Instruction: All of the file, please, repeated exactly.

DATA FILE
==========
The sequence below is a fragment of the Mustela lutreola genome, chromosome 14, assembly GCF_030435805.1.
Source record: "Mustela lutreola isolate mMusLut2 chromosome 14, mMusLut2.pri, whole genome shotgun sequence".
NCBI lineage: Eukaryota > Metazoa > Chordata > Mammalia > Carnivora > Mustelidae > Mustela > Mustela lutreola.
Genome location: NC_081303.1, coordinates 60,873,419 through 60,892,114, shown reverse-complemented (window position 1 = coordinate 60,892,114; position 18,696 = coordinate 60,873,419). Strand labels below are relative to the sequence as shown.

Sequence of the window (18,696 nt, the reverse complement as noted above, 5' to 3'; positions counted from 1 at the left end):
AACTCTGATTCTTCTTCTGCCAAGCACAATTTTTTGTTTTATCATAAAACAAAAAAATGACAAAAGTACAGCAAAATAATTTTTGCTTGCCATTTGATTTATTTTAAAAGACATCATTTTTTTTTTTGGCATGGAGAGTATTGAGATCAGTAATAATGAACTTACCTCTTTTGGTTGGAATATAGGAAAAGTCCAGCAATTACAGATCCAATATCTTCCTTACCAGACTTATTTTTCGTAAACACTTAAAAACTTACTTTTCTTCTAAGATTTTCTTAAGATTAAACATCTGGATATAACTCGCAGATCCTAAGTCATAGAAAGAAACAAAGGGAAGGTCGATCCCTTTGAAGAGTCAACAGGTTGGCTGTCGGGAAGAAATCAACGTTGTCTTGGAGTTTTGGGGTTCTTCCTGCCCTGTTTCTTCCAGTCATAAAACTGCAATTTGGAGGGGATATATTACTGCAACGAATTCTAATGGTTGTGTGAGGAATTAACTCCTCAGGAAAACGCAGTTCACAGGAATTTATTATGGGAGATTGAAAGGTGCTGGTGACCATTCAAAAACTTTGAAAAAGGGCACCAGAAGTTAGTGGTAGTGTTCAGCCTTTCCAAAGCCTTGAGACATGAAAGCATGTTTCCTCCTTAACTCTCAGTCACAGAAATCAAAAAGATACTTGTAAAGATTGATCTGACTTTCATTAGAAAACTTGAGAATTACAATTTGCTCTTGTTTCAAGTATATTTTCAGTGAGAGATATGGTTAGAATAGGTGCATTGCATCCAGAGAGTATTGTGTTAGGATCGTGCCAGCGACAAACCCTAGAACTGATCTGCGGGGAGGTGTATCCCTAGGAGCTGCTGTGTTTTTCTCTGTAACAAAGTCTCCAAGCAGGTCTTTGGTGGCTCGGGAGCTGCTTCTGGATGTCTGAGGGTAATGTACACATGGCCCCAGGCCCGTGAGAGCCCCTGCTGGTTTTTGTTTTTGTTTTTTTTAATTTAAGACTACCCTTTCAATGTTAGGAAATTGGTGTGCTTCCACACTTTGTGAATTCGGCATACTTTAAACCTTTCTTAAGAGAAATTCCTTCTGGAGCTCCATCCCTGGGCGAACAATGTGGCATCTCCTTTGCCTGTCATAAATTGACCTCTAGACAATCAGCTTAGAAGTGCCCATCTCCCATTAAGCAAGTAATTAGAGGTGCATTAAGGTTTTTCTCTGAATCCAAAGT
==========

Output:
The sequence below is a fragment of the Mustela lutreola genome, chromosome 14, assembly GCF_030435805.1.
Source record: "Mustela lutreola isolate mMusLut2 chromosome 14, mMusLut2.pri, whole genome shotgun sequence".
NCBI lineage: Eukaryota > Metazoa > Chordata > Mammalia > Carnivora > Mustelidae > Mustela > Mustela lutreola.
Genome location: NC_081303.1, coordinates 60,873,419 through 60,892,114, shown reverse-complemented (window position 1 = coordinate 60,892,114; position 18,696 = coordinate 60,873,419). Strand labels below are relative to the sequence as shown.

Sequence of the window (18,696 nt, the reverse complement as noted above, 5' to 3'; positions counted from 1 at the left end):
AACTCTGATTCTTCTTCTGCCAAGCACAATTTTTTGTTTTATCATAAAACAAAAAAATGACAAAAGTACAGCAAAATAATTTTTGCTTGCCATTTGATTTATTTTAAAAGACATCATTTTTTTTTTTGGCATGGAGAGTATTGAGATCAGTAATAATGAACTTACCTCTTTTGGTTGGAATATAGGAAAAGTCCAGCAATTACAGATCCAATATCTTCCTTACCAGACTTATTTTTCGTAAACACTTAAAAACTTACTTTTCTTCTAAGATTTTCTTAAGATTAAACATCTGGATATAACTCGCAGATCCTAAGTCATAGAAAGAAACAAAGGGAAGGTCGATCCCTTTGAAGAGTCAACAGGTTGGCTGTCGGGAAGAAATCAACGTTGTCTTGGAGTTTTGGGGTTCTTCCTGCCCTGTTTCTTCCAGTCATAAAACTGCAATTTGGAGGGGATATATTACTGCAACGAATTCTAATGGTTGTGTGAGGAATTAACTCCTCAGGAAAACGCAGTTCACAGGAATTTATTATGGGAGATTGAAAGGTGCTGGTGACCATTCAAAAACTTTGAAAAAGGGCACCAGAAGTTAGTGGTAGTGTTCAGCCTTTCCAAAGCCTTGAGACATGAAAGCATGTTTCCTCCTTAACTCTCAGTCACAGAAATCAAAAAGATACTTGTAAAGATTGATCTGACTTTCATTAGAAAACTTGAGAATTACAATTTGCTCTTGTTTCAAGTATATTTTCAGTGAGAGATATGGTTAGAATAGGTGCATTGCATCCAGAGAGTATTGTGTTAGGATCGTGCCAGCGACAAACCCTAGAACTGATCTGCGGGGAGGTGTATCCCTAGGAGCTGCTGTGTTTTTCTCTGTAACAAAGTCTCCAAGCAGGTCTTTGGTGGCTCGGGAGCTGCTTCTGGATGTCTGAGGGTAATGTACACATGGCCCCAGGCCCGTGAGAGCCCCTGCTGGTTTTTGTTTTTGTTTTTTTTAATTTAAGACTACCCTTTCAATGTTAGGAAATTGGTGTGCTTCCACACTTTGTGAATTCGGCATACTTTAAACCTTTCTTAAGAGAAATTCCTTCTGGAGCTCCATCCCTGGGCGAACAATGTGGCATCTCCTTTGCCTGTCATAAATTGACCTCTAGACAATCAGCTTAGAAGTGCCCATCTCCCATTAAGCAAGTAATTAGAGGTGCATTAAGGTTTTTCTCTGAATCCAAAGT